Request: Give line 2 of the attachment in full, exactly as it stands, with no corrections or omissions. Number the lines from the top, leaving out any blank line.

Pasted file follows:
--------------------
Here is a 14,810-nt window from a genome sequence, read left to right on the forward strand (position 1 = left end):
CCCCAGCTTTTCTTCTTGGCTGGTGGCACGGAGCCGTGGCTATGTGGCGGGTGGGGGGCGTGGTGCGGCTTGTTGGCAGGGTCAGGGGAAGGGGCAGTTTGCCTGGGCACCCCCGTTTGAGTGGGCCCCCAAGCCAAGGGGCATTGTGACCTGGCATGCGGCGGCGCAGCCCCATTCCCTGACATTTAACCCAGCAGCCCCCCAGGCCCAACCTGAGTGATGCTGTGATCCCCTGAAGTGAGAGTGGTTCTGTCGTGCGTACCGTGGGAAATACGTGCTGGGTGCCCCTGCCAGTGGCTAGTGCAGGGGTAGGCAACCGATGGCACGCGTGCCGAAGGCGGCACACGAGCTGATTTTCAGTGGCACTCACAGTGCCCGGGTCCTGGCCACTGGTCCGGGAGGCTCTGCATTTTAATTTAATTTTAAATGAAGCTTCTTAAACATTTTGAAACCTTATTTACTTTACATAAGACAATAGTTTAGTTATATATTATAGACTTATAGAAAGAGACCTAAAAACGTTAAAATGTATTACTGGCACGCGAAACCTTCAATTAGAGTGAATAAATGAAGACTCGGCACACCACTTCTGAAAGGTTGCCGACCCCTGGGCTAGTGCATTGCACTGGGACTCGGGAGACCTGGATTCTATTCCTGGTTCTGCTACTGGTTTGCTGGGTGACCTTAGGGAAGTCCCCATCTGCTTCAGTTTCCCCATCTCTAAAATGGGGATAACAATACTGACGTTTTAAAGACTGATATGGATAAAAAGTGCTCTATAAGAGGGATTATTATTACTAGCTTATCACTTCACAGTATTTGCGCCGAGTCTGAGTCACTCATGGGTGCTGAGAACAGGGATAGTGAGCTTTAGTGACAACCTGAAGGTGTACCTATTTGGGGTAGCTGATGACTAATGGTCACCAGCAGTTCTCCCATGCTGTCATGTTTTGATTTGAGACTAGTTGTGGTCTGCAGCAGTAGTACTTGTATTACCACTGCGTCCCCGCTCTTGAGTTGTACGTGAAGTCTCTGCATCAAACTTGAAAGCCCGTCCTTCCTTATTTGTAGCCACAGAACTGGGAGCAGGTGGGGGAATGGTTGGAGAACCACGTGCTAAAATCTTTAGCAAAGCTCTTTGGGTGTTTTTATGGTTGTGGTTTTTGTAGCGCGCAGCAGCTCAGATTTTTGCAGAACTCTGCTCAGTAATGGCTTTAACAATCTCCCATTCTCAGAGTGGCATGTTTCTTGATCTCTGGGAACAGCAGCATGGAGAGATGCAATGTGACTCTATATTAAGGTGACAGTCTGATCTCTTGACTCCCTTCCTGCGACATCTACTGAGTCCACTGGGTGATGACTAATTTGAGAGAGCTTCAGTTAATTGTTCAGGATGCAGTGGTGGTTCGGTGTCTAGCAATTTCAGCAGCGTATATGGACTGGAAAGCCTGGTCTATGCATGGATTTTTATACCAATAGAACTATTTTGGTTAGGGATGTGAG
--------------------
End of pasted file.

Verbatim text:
CCCCAGCTTTTCTTCTTGGCTGGTGGCACGGAGCCGTGGCTATGTGGCGGGTGGGGGGCGTGGTGCGGCTTGTTGGCAGGGTCAGGGGAAGGGGCAGTTTGCCTGGGCACCCCCGTTTGAGTGGGCCCCCAAGCCAAGGGGCATTGTGACCTGGCATGCGGCGGCGCAGCCCCATTCCCTGACATTTAACCCAGCAGCCCCCCAGGCCCAACCTGAGTGATGCTGTGATCCCCTGAAGTGAGAGTGGTTCTGTCGTGCGTACCGTGGGAAATACGTGCTGGGTGCCCCTGCCAGTGGCTAGTGCAGGGGTAGGCAACCGATGGCACGCGTGCCGAAGGCGGCACACGAGCTGATTTTCAGTGGCACTCACAGTGCCCGGGTCCTGGCCACTGGTCCGGGAGGCTCTGCATTTTAATTTAATTTTAAATGAAGCTTCTTAAACATTTTGAAACCTTATTTACTTTACATAAGACAATAGTTTAGTTATATATTATAGACTTATAGAAAGAGACCTAAAAACGTTAAAATGTATTACTGGCACGCGAAACCTTCAATTAGAGTGAATAAATGAAGACTCGGCACACCACTTCTGAAAGGTTGCCGACCCCTGGGCTAGTGCATTGCACTGGGACTCGGGAGACCTGGATTCTATTCCTGGTTCTGCTACTGGTTTGCTGGGTGACCTTAGGGAAGTCCCCATCTGCTTCAGTTTCCCCATCTCTAAAATGGGGATAACAATACTGACGTTTTAAAGACTGATATGGATAAAAAGTGCTCTATAAGAGGGATTATTATTACTAGCTTATCACTTCACAGTATTTGCGCCGAGTCTGAGTCACTCATGGGTGCTGAGAACAGGGATAGTGAGCTTTAGTGACAACCTGAAGGTGTACCTATTTGGGGTAGCTGATGACTAATGGTCACCAGCAGTTCTCCCATGCTGTCATGTTTTGATTTGAGACTAGTTGTGGTCTGCAGCAGTAGTACTTGTATTACCACTGCGTCCCCGCTCTTGAGTTGTACGTGAAGTCTCTGCATCAAACTTGAAAGCCCGTCCTTCCTTATTTGTAGCCACAGAACTGGGAGCAGGTGGGGGAATGGTTGGAGAACCACGTGCTAAAATCTTTAGCAAAGCTCTTTGGGTGTTTTTATGGTTGTGGTTTTTGTAGCGCGCAGCAGCTCAGATTTTTGCAGAACTCTGCTCAGTAATGGCTTTAACAATCTCCCATTCTCAGAGTGGCATGTTTCTTGATCTCTGGGAACAGCAGCATGGAGAGATGCAATGTGACTCTATATTAAGGTGACAGTCTGATCTCTTGACTCCCTTCCTGCGACATCTACTGAGTCCACTGGGTGATGACTAATTTGAGAGAGCTTCAGTTAATTGTTCAGGATGCAGTGGTGGTTCGGTGTCTAGCAATTTCAGCAGCGTATATGGACTGGAAAGCCTGGTCTATGCATGGATTTTTATACCAATAGAACTATTTTGGTTAGGGATGTGAG